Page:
(NECN) - With the extremely hot weather forecast for the Bay State, the Massachusetts Emergency Managaement Agency is urging people to be cautious, and is offering some tips to keep cool and safe.
"A few common sense measures can reduce heat-related problems, especially for the elderly, the very young and people with respiratory ailments, who are more susceptible to the effects of high temperatures," said MEMA Director Kurt Schwartz. "If this extreme weather continues over an extended period, some communities may be setting up cooling centers to assist those seeking relief from the oppressive heat."
MEMA Spokesman Peter Judge shared more tips to help viewers beat the heat:
• Slow down, avoid strenuous activity. Do not try to do too much on a hot day.
• Wear lightweight, loose-fitting, light-colored clothing. Light colors will reflect heat and sunlight and help maintain normal body temperature. Protect your face with a wide-brimmed hat.
• Drink plenty of water regularly and often, even if you do not feel thirsty. Attempt to stay hydrated.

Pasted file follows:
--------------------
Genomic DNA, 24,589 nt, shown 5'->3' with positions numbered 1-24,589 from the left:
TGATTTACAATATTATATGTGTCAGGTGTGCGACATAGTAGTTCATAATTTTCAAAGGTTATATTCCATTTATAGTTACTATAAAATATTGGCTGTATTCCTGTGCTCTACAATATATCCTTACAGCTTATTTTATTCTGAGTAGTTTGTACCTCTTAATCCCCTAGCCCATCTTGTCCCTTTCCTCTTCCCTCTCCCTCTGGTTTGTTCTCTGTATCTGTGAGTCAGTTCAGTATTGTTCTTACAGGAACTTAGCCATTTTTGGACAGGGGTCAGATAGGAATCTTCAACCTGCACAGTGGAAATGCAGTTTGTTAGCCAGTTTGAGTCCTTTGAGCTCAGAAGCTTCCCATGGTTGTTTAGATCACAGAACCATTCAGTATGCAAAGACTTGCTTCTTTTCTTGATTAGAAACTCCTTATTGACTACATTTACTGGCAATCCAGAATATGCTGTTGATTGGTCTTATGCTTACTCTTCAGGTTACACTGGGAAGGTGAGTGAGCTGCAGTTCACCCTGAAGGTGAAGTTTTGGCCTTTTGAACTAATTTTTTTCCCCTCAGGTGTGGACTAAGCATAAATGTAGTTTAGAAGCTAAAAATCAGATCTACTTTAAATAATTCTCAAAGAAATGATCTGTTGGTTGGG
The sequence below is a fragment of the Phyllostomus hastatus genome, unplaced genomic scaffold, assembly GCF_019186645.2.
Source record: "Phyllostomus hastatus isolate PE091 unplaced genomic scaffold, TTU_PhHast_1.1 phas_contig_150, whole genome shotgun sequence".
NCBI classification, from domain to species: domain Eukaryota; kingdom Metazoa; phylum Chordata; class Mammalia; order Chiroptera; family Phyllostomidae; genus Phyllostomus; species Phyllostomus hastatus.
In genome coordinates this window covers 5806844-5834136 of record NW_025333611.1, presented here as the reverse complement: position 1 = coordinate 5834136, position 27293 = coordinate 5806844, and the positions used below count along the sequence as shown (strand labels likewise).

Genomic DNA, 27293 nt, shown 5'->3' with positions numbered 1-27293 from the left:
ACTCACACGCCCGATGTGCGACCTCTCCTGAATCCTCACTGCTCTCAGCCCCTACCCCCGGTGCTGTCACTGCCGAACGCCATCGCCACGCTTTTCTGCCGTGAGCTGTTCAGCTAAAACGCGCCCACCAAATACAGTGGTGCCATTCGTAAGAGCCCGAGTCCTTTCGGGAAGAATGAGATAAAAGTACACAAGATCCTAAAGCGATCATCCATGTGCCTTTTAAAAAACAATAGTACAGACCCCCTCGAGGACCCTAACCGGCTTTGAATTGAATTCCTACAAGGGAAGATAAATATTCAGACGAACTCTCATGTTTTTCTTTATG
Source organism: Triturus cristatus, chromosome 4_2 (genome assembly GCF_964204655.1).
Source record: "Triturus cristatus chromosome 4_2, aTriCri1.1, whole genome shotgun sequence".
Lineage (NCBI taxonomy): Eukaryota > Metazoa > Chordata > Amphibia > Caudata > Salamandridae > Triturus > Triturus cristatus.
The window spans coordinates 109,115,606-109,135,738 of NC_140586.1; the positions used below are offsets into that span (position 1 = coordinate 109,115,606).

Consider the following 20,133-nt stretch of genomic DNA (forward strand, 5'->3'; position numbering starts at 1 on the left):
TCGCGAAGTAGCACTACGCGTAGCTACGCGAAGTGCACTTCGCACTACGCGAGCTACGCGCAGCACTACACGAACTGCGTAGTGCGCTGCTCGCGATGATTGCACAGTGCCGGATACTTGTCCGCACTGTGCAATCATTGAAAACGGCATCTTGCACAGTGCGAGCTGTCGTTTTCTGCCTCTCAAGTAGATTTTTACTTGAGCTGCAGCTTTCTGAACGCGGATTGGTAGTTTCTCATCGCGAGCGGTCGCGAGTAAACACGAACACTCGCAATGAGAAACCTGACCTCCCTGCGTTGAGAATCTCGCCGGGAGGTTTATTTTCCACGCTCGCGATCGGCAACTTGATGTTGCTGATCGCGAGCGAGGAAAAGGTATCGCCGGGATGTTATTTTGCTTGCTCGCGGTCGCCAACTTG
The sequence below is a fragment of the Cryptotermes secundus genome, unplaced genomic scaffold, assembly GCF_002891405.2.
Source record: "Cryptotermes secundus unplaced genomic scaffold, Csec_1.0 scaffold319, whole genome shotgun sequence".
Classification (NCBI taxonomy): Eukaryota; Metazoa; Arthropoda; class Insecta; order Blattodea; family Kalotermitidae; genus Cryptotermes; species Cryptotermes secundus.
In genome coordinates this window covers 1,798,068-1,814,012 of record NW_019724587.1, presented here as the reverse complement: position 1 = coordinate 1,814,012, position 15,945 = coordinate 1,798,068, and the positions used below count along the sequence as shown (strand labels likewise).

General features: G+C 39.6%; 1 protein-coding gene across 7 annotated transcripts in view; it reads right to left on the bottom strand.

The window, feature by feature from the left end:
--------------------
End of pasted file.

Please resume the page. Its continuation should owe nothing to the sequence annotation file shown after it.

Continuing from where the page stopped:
• Limit intake of alcoholic beverages. They can actually dehydrate your body.
• Eat well-balanced, light, regular meals. Avoid high protein foods that increase metabolic heat.
• Stay indoors as much as possible.
• If you do not have air conditioning, stay on your lowest floor, out of the sun. Electric fans do not cool the air, but they do help evaporate perspiration, which cools your body.
• Go to a place where you can get relief from the heat, such as air conditioned schools, libraries, theaters and other community facilities that may offer refuge during the warmest times of the day.
• Check with your community for information about possible local 'cooling centers'.
• Cover windows that receive morning or afternoon sun with drapes, shades, awnings or louvers. Outdoor awnings or louvers can reduce the heat that enters a home by up to 80%.
• Avoid too much sunshine. Sunburn slows the skin's ability to cool itself. If you are outside, use sunscreen lotion with a high SPF (Sun Protection Factor) rating.
• Never leave children or pets alone in a closed vehicle.
• Do not leave pets outside for extended periods. Make sure that pets have plenty of drinking water.
• Check on family, friends and neighbors.
In normal weather, MEMA says the body's internal thermostat produces perspiration that evaporates and cools the body. However, in extreme heat and high humidity, evaporation is slowed and the body must work extra hard to maintain normal temperature, which may lead to heat cramps, heat exhaustion and heat stroke.
Anyone experiencing a heat-related medical emergency should immediately call 911 and, if possible, get to a cooler place.
Visit MEMA online for additional information.